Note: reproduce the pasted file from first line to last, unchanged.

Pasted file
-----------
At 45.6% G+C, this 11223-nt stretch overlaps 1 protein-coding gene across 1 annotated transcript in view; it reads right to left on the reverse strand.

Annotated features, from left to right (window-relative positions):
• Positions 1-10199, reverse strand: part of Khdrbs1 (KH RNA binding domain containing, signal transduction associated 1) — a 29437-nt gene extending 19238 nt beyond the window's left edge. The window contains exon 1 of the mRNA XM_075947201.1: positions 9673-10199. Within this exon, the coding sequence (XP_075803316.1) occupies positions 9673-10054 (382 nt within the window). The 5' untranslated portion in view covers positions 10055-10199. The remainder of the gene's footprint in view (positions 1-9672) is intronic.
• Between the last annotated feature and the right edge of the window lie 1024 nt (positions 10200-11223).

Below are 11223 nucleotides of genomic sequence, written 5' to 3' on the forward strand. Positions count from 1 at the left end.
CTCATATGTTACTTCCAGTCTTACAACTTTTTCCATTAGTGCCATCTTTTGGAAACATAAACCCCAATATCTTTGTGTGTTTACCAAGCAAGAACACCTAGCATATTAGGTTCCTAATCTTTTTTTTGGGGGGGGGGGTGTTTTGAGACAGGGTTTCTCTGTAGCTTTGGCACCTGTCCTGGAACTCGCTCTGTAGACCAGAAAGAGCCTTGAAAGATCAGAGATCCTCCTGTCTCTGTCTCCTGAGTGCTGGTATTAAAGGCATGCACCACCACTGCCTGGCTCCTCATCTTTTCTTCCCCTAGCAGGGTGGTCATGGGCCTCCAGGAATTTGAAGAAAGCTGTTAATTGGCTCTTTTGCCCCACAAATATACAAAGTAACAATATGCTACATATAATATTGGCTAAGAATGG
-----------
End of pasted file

At 45.6% G+C, this 11223-nt stretch overlaps 1 protein-coding gene across 1 annotated transcript in view; it reads right to left on the reverse strand.

Annotated features, from left to right (window-relative positions):
• Positions 1-10199, reverse strand: part of Khdrbs1 (KH RNA binding domain containing, signal transduction associated 1) — a 29437-nt gene extending 19238 nt beyond the window's left edge. The window contains exon 1 of the mRNA XM_075947201.1: positions 9673-10199. Within this exon, the coding sequence (XP_075803316.1) occupies positions 9673-10054 (382 nt within the window). The 5' untranslated portion in view covers positions 10055-10199. The remainder of the gene's footprint in view (positions 1-9672) is intronic.
• Between the last annotated feature and the right edge of the window lie 1024 nt (positions 10200-11223).

Below are 11223 nucleotides of genomic sequence, written 5' to 3' on the forward strand. Positions count from 1 at the left end.
CTCATATGTTACTTCCAGTCTTACAACTTTTTCCATTAGTGCCATCTTTTGGAAACATAAACCCCAATATCTTTGTGTGTTTACCAAGCAAGAACACCTAGCATATTAGGTTCCTAATCTTTTTTTTGGGGGGGGGGGTGTTTTGAGACAGGGTTTCTCTGTAGCTTTGGCACCTGTCCTGGAACTCGCTCTGTAGACCAGAAAGAGCCTTGAAAGATCAGAGATCCTCCTGTCTCTGTCTCCTGAGTGCTGGTATTAAAGGCATGCACCACCACTGCCTGGCTCCTCATCTTTTCTTCCCCTAGCAGGGTGGTCATGGGCCTCCAGGAATTTGAAGAAAGCTGTTAATTGGCTCTTTTGCCCCACAAATATACAAAGTAACAATATGCTACATATAATATTGGCTAAGAATGG